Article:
The Education Department has finalized its newest, "most affordable" IDR plan, dubbed Saving on A Valuable Education (SAVE). It replaces REPAYE, a previous IDR plan that was introduced in 2015.

SAVE's final rules, unveiled in August, provide some of the most generous undergraduate student loan repayment options so far.

For single borrowers earning less than $32,800 per year, or roughly $15 dollars per hour, their monthly payment will be $0. Borrowers who make less than $67,500 for a family of four would also see $0 monthly bills.

Starting next summer, most other borrowers on the SAVE Plan would have their payments on undergraduate loans cut by at least half. Borrowers who have undergraduate and graduate loans will pay a weighted average of 5–10 percent of their income based on the original principal balances of their loans.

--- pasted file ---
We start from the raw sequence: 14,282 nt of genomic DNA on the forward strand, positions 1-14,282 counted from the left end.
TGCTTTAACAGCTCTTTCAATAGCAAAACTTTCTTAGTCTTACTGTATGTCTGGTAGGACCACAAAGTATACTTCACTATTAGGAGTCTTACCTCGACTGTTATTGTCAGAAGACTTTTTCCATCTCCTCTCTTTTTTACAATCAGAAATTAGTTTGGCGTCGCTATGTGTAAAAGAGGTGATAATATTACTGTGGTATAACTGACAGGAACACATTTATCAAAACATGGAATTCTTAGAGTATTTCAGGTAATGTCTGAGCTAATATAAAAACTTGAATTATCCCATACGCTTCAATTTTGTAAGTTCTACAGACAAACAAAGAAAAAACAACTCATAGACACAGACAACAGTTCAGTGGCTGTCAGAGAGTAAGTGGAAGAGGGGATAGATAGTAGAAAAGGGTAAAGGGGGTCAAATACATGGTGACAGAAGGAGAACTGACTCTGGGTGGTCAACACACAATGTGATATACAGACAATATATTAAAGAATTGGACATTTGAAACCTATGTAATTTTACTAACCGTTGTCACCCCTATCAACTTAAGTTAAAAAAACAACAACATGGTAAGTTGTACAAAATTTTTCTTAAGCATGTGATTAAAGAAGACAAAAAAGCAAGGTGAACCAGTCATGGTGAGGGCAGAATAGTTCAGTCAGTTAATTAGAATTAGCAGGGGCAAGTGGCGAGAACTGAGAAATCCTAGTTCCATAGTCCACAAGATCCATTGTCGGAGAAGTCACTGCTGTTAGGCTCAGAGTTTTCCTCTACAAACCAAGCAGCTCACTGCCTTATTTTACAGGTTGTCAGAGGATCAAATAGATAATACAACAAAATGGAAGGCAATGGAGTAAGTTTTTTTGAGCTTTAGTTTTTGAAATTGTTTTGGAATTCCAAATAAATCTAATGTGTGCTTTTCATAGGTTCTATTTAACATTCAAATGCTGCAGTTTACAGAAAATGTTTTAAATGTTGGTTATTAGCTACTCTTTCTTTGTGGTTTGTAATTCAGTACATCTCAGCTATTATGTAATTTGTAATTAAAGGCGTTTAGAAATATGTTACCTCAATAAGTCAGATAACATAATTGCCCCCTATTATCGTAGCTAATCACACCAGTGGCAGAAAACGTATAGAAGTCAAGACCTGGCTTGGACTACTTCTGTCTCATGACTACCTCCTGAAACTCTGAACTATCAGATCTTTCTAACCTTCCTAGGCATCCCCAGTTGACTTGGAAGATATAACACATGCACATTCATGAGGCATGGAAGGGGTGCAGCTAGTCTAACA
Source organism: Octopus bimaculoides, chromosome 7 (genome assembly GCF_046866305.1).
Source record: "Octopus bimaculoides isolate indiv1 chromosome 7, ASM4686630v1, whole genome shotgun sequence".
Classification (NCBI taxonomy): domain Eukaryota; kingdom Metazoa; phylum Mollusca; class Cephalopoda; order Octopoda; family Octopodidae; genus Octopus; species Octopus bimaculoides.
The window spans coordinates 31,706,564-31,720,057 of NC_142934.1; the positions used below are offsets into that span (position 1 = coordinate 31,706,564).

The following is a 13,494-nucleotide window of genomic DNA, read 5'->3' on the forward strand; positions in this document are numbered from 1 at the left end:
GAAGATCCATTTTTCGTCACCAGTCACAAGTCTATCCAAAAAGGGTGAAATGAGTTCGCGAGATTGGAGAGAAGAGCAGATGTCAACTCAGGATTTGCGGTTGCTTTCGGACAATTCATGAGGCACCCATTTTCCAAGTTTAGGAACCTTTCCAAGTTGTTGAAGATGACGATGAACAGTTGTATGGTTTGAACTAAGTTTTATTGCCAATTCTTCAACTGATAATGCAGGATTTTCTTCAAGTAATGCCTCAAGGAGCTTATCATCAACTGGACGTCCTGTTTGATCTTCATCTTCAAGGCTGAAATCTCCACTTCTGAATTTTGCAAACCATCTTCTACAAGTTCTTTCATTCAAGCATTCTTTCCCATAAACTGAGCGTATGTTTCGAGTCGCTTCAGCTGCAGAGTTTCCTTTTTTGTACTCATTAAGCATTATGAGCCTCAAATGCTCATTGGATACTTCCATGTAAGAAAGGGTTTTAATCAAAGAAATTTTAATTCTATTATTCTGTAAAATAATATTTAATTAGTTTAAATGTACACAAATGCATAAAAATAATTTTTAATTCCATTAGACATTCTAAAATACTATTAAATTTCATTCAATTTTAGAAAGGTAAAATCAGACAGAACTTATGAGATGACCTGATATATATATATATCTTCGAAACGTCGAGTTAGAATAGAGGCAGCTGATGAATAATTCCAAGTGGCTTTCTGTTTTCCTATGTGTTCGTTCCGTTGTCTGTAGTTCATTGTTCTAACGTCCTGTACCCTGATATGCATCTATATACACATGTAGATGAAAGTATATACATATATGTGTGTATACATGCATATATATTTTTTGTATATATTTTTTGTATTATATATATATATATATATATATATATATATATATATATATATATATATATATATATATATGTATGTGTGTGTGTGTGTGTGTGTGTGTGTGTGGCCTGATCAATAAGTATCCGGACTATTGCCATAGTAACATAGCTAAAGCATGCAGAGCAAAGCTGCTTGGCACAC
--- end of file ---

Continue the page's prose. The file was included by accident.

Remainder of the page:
In addition, students who borrow less than $12,000 would see their remaining balances wiped away after making 10 years of payments, instead of 20–25 years.

For those who make monthly payments, their loan balance won't grow due to unpaid interest. For example, if $50 in interest accumulates each month and the borrower made a $30 payment, the remaining $20 would not be charged.

Borrowers already enrolled in the REPAYE plan will automatically be placed in the SAVE. The application to directly sign up for SAVE has also been online since August.

New 'Forgiveness' Program Won't Arrive Anytime Soon

The Biden administration has also reintroduced the plan to "forgive" hundreds of billions of dollars of federal student loan debt, this time grounded in the Higher Education Act (HEA), which proponents of student loan cancellation argue allows the government to "compromise, waive or release" student loans